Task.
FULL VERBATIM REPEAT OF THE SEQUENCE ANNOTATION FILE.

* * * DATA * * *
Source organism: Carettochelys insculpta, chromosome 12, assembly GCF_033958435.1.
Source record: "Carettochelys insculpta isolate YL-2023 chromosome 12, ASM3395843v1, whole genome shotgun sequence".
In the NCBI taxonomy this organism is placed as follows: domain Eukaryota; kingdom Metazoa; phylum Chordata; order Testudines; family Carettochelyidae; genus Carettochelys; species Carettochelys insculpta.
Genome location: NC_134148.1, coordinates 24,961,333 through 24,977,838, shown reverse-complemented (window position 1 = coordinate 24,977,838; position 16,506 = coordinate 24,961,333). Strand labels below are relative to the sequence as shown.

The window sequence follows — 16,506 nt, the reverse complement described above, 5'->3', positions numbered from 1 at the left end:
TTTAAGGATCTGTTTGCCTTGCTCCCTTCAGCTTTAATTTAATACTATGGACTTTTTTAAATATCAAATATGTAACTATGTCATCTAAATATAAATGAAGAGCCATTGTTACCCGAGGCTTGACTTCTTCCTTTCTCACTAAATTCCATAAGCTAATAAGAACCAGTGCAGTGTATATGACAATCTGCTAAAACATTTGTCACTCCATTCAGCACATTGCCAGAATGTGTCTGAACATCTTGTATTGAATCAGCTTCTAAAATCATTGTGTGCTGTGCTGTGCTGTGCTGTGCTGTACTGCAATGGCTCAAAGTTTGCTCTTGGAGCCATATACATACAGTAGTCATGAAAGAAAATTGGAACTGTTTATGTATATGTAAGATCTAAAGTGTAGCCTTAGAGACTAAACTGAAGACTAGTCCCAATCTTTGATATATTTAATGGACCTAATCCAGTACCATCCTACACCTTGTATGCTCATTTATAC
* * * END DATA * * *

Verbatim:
Source organism: Carettochelys insculpta, chromosome 12, assembly GCF_033958435.1.
Source record: "Carettochelys insculpta isolate YL-2023 chromosome 12, ASM3395843v1, whole genome shotgun sequence".
In the NCBI taxonomy this organism is placed as follows: domain Eukaryota; kingdom Metazoa; phylum Chordata; order Testudines; family Carettochelyidae; genus Carettochelys; species Carettochelys insculpta.
Genome location: NC_134148.1, coordinates 24,961,333 through 24,977,838, shown reverse-complemented (window position 1 = coordinate 24,977,838; position 16,506 = coordinate 24,961,333). Strand labels below are relative to the sequence as shown.

The window sequence follows — 16,506 nt, the reverse complement described above, 5'->3', positions numbered from 1 at the left end:
TTTAAGGATCTGTTTGCCTTGCTCCCTTCAGCTTTAATTTAATACTATGGACTTTTTTAAATATCAAATATGTAACTATGTCATCTAAATATAAATGAAGAGCCATTGTTACCCGAGGCTTGACTTCTTCCTTTCTCACTAAATTCCATAAGCTAATAAGAACCAGTGCAGTGTATATGACAATCTGCTAAAACATTTGTCACTCCATTCAGCACATTGCCAGAATGTGTCTGAACATCTTGTATTGAATCAGCTTCTAAAATCATTGTGTGCTGTGCTGTGCTGTGCTGTGCTGTACTGCAATGGCTCAAAGTTTGCTCTTGGAGCCATATACATACAGTAGTCATGAAAGAAAATTGGAACTGTTTATGTATATGTAAGATCTAAAGTGTAGCCTTAGAGACTAAACTGAAGACTAGTCCCAATCTTTGATATATTTAATGGACCTAATCCAGTACCATCCTACACCTTGTATGCTCATTTATAC